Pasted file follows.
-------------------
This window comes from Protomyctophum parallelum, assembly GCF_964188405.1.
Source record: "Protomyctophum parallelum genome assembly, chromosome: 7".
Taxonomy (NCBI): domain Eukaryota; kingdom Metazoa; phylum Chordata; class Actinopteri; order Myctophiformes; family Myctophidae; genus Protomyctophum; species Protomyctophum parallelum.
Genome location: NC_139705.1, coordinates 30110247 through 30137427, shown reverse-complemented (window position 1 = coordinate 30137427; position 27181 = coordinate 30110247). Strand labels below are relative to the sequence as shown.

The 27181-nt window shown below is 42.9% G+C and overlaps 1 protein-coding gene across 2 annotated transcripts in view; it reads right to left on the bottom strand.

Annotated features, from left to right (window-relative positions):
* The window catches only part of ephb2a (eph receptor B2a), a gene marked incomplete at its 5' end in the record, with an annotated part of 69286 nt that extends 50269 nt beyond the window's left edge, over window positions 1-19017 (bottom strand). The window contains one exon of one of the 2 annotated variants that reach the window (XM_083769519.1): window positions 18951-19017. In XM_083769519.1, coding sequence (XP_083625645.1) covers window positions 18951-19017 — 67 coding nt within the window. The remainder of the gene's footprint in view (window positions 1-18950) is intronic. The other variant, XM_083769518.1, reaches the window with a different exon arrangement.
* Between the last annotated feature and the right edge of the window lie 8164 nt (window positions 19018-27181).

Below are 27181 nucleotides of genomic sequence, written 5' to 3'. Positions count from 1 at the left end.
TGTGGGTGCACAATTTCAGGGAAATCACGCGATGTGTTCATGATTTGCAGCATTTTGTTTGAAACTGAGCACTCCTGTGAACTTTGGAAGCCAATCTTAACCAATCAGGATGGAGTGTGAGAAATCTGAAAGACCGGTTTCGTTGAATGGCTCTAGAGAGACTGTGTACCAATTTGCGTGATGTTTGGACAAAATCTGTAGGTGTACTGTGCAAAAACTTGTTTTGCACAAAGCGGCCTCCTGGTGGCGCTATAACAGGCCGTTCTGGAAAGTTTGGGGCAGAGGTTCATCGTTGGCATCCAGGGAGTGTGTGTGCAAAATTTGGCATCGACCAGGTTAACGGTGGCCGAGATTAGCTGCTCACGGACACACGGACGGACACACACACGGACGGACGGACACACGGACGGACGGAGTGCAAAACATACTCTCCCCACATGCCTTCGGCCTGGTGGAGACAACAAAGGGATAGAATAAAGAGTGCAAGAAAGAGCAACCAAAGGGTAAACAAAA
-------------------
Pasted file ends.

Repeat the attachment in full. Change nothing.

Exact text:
This window comes from Protomyctophum parallelum, assembly GCF_964188405.1.
Source record: "Protomyctophum parallelum genome assembly, chromosome: 7".
Taxonomy (NCBI): domain Eukaryota; kingdom Metazoa; phylum Chordata; class Actinopteri; order Myctophiformes; family Myctophidae; genus Protomyctophum; species Protomyctophum parallelum.
Genome location: NC_139705.1, coordinates 30110247 through 30137427, shown reverse-complemented (window position 1 = coordinate 30137427; position 27181 = coordinate 30110247). Strand labels below are relative to the sequence as shown.

The 27181-nt window shown below is 42.9% G+C and overlaps 1 protein-coding gene across 2 annotated transcripts in view; it reads right to left on the bottom strand.

Annotated features, from left to right (window-relative positions):
* The window catches only part of ephb2a (eph receptor B2a), a gene marked incomplete at its 5' end in the record, with an annotated part of 69286 nt that extends 50269 nt beyond the window's left edge, over window positions 1-19017 (bottom strand). The window contains one exon of one of the 2 annotated variants that reach the window (XM_083769519.1): window positions 18951-19017. In XM_083769519.1, coding sequence (XP_083625645.1) covers window positions 18951-19017 — 67 coding nt within the window. The remainder of the gene's footprint in view (window positions 1-18950) is intronic. The other variant, XM_083769518.1, reaches the window with a different exon arrangement.
* Between the last annotated feature and the right edge of the window lie 8164 nt (window positions 19018-27181).

Below are 27181 nucleotides of genomic sequence, written 5' to 3'. Positions count from 1 at the left end.
TGTGGGTGCACAATTTCAGGGAAATCACGCGATGTGTTCATGATTTGCAGCATTTTGTTTGAAACTGAGCACTCCTGTGAACTTTGGAAGCCAATCTTAACCAATCAGGATGGAGTGTGAGAAATCTGAAAGACCGGTTTCGTTGAATGGCTCTAGAGAGACTGTGTACCAATTTGCGTGATGTTTGGACAAAATCTGTAGGTGTACTGTGCAAAAACTTGTTTTGCACAAAGCGGCCTCCTGGTGGCGCTATAACAGGCCGTTCTGGAAAGTTTGGGGCAGAGGTTCATCGTTGGCATCCAGGGAGTGTGTGTGCAAAATTTGGCATCGACCAGGTTAACGGTGGCCGAGATTAGCTGCTCACGGACACACGGACGGACACACACACGGACGGACGGACACACGGACGGACGGAGTGCAAAACATACTCTCCCCACATGCCTTCGGCCTGGTGGAGACAACAAAGGGATAGAATAAAGAGTGCAAGAAAGAGCAACCAAAGGGTAAACAAAA